Is It Allergies or Sinusitis?

When you have sinus problems but don’t seem sick with a cold, it’s easy to assume they’re all due to the same problem — allergies. However, two common conditions cause a stuffy nose, and they require different treatment.

Each year, more than 50 million Americans struggle with symptoms of allergies. And, close on their heels, nearly 30 million more are diagnosed with sinusitis. So what’s the difference, and how can you finally get relief?

At Jacksonville ENT Surgery, with offices in Jacksonville and Lake City, Florida, Dr. Charles Greene and our team can get to the bottom of your symptoms to ensure you receive the most effective course of treatment. 

Recognizing allergies

When you have allergies, your body overreacts to a harmless trigger — or allergen — like pollen, dust mites, mold, or pet dander. This response causes your sinuses to swell and nasal passages to feel stuffy. The inflammation also prevents the extra fluids being produced from draining, causing mucus to build up. The result? That stuffy nose. 

Sinus problems from allergies can go back and forth between a stuffy nose and a runny one. It’s also common to experience additional symptoms, such as:

People with allergies can also suffer from a skin rash.

Understanding sinusitis

Unlike allergies, sinusitis can be triggered by a virus, bacteria, or severe allergies that cause blockage long enough that infection develops. Sinusitis also leads to thick yellow or green mucus from the nose or getting coughed up as phlegm because of post-nasal drip.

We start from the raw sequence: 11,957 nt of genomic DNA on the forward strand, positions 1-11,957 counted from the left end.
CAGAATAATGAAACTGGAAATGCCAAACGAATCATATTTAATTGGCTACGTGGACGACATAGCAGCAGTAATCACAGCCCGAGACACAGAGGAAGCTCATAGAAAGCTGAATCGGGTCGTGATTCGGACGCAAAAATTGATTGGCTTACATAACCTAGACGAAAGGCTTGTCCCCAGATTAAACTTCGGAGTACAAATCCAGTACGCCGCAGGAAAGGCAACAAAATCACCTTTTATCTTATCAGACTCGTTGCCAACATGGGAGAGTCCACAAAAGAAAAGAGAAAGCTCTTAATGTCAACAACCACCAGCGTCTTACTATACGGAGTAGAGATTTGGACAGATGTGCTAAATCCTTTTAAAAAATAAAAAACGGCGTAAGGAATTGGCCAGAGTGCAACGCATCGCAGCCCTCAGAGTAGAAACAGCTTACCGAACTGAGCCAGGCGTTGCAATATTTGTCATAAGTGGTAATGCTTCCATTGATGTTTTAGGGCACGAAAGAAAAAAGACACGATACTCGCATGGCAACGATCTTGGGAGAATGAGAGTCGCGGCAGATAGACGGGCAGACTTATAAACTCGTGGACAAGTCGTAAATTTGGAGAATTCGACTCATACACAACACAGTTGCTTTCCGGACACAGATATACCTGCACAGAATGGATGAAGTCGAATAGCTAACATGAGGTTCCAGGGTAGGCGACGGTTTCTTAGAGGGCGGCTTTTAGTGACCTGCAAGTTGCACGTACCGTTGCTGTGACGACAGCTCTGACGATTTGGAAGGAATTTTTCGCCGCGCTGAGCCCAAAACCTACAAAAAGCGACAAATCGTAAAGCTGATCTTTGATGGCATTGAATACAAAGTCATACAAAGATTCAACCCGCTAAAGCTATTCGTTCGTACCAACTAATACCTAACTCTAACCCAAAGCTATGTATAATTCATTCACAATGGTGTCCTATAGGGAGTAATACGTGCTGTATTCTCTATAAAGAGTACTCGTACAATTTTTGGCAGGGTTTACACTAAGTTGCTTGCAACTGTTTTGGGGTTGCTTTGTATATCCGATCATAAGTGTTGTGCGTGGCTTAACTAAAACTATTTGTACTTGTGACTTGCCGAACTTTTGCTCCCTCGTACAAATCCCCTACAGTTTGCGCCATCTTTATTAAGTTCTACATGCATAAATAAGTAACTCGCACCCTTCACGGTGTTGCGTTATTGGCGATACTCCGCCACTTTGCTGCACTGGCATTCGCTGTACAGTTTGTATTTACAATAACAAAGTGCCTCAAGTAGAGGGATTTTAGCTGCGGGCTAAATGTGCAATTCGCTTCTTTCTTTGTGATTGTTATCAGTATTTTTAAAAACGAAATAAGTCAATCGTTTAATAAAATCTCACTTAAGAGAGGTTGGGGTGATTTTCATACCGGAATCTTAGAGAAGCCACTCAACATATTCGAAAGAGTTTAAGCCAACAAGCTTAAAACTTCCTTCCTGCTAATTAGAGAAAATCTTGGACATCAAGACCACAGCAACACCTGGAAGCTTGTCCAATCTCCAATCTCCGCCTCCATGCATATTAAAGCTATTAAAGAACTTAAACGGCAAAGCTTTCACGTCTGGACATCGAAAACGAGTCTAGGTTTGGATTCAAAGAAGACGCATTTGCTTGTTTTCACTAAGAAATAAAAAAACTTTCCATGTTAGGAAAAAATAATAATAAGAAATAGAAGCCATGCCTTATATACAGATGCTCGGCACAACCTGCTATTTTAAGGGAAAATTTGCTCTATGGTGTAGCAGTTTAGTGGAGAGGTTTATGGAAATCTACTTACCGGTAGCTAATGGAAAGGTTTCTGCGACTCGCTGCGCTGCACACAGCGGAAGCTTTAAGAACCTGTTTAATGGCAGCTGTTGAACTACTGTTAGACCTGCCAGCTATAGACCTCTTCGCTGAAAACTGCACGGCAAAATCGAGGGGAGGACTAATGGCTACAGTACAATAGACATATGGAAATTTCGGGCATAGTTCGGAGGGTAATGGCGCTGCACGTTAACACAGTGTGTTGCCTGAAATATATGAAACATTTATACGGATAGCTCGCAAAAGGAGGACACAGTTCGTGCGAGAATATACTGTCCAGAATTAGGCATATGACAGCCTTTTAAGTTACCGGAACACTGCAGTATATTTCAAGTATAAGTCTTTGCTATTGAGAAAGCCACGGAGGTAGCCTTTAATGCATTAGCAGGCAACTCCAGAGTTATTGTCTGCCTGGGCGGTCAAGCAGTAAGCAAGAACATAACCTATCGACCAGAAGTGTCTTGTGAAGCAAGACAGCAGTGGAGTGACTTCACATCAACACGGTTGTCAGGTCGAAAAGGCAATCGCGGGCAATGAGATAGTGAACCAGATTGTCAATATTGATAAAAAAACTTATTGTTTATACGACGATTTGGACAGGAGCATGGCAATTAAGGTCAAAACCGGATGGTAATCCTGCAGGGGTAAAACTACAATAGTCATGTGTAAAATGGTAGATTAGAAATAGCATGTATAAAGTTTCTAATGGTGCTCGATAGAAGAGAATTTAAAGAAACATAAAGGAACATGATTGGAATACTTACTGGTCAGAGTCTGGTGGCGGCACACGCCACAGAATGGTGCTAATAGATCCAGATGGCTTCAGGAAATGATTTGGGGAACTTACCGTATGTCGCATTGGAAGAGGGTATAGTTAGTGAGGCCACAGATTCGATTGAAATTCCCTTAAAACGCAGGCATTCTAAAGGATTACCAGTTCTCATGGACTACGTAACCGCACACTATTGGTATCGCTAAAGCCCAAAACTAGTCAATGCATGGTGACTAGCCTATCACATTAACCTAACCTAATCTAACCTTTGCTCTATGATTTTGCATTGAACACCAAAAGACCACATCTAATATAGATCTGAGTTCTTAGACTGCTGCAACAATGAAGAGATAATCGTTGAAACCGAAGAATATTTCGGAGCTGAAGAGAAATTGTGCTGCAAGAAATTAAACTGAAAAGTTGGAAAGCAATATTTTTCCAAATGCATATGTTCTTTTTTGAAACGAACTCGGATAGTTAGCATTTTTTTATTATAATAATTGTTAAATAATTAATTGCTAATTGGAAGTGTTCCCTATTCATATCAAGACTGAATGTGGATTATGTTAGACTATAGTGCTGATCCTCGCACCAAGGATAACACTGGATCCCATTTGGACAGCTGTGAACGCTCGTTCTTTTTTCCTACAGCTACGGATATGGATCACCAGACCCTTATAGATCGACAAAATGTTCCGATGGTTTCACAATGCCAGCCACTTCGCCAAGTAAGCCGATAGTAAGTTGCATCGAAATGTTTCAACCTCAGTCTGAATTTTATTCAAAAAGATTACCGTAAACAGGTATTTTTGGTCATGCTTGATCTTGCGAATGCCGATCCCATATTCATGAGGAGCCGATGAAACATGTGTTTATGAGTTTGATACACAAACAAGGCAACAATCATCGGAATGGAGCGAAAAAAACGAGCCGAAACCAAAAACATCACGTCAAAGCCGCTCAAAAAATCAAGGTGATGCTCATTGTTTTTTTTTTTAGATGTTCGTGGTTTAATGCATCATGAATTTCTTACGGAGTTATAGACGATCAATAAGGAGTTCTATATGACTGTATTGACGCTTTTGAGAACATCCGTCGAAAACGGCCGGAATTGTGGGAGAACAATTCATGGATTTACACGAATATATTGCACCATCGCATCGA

Additional sinusitis symptoms include:

Acute sinusitis symptoms typically last less than four weeks. If they persist longer than 12 weeks, your condition could be classified as chronic sinusitis.

Managing allergies 

If you have allergies, we usually recommend antihistamines at first. That’s because your allergic reaction is due to histamine production by your body’s immune system. 

In most cases, over-the-counter medications can effectively manage allergy symptoms. However, Dr. Greene may also suggest corticosteroids to reduce inflammation. For extreme allergies, he may prescribe specialized allergy treatments like sublingual immunotherapy (SLIT) or allergy shots.

Finding relief for sinusitis

When you have sinusitis, Dr. Greene often recommends nasal decongestant sprays and antibiotics for bacterial infections. However, if you have chronic sinusitis, he may recommend nasal steroids and decongestants. 

For sinusitis that doesn’t respond to conservative treatments, Dr. Greene may recommend balloon sinuplasty. This procedure — which involves inserting a small, flexible balloon to gently clear, open, and reshape the sinus — offers long-lasting results in a less invasive way than traditional sinus surgery.

Have you had nasal symptoms for more than 10 days? Don’t wait to contact the Jacksonville ENT Surgery location nearest you. Whether you have allergies or sinusitis, we can help you get the right diagnosis and treatment.

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